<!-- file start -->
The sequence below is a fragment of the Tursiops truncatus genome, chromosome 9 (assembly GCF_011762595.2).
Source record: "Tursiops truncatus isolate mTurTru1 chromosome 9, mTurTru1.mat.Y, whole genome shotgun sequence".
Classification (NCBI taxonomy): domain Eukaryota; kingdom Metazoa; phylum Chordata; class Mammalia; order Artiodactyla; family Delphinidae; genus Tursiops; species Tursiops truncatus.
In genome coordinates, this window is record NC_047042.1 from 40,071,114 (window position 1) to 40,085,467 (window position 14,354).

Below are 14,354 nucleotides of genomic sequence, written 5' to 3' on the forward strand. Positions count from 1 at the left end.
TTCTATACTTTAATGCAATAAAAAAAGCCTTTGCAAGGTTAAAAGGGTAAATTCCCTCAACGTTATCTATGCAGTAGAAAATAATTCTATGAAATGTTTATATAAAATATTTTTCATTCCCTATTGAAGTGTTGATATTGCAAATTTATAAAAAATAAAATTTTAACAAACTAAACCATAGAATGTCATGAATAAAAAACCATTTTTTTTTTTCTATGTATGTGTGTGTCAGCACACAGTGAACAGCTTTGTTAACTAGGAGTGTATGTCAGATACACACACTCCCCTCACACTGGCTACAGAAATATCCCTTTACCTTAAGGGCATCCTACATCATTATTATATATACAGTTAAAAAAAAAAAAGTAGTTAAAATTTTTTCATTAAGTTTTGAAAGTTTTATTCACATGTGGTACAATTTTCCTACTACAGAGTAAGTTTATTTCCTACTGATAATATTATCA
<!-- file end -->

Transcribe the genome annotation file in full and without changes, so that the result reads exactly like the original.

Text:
The sequence below is a fragment of the Tursiops truncatus genome, chromosome 9 (assembly GCF_011762595.2).
Source record: "Tursiops truncatus isolate mTurTru1 chromosome 9, mTurTru1.mat.Y, whole genome shotgun sequence".
Classification (NCBI taxonomy): domain Eukaryota; kingdom Metazoa; phylum Chordata; class Mammalia; order Artiodactyla; family Delphinidae; genus Tursiops; species Tursiops truncatus.
In genome coordinates, this window is record NC_047042.1 from 40,071,114 (window position 1) to 40,085,467 (window position 14,354).

Below are 14,354 nucleotides of genomic sequence, written 5' to 3' on the forward strand. Positions count from 1 at the left end.
TTCTATACTTTAATGCAATAAAAAAAGCCTTTGCAAGGTTAAAAGGGTAAATTCCCTCAACGTTATCTATGCAGTAGAAAATAATTCTATGAAATGTTTATATAAAATATTTTTCATTCCCTATTGAAGTGTTGATATTGCAAATTTATAAAAAATAAAATTTTAACAAACTAAACCATAGAATGTCATGAATAAAAAACCATTTTTTTTTTTCTATGTATGTGTGTGTCAGCACACAGTGAACAGCTTTGTTAACTAGGAGTGTATGTCAGATACACACACTCCCCTCACACTGGCTACAGAAATATCCCTTTACCTTAAGGGCATCCTACATCATTATTATATATACAGTTAAAAAAAAAAAAGTAGTTAAAATTTTTTCATTAAGTTTTGAAAGTTTTATTCACATGTGGTACAATTTTCCTACTACAGAGTAAGTTTATTTCCTACTGATAATATTATCA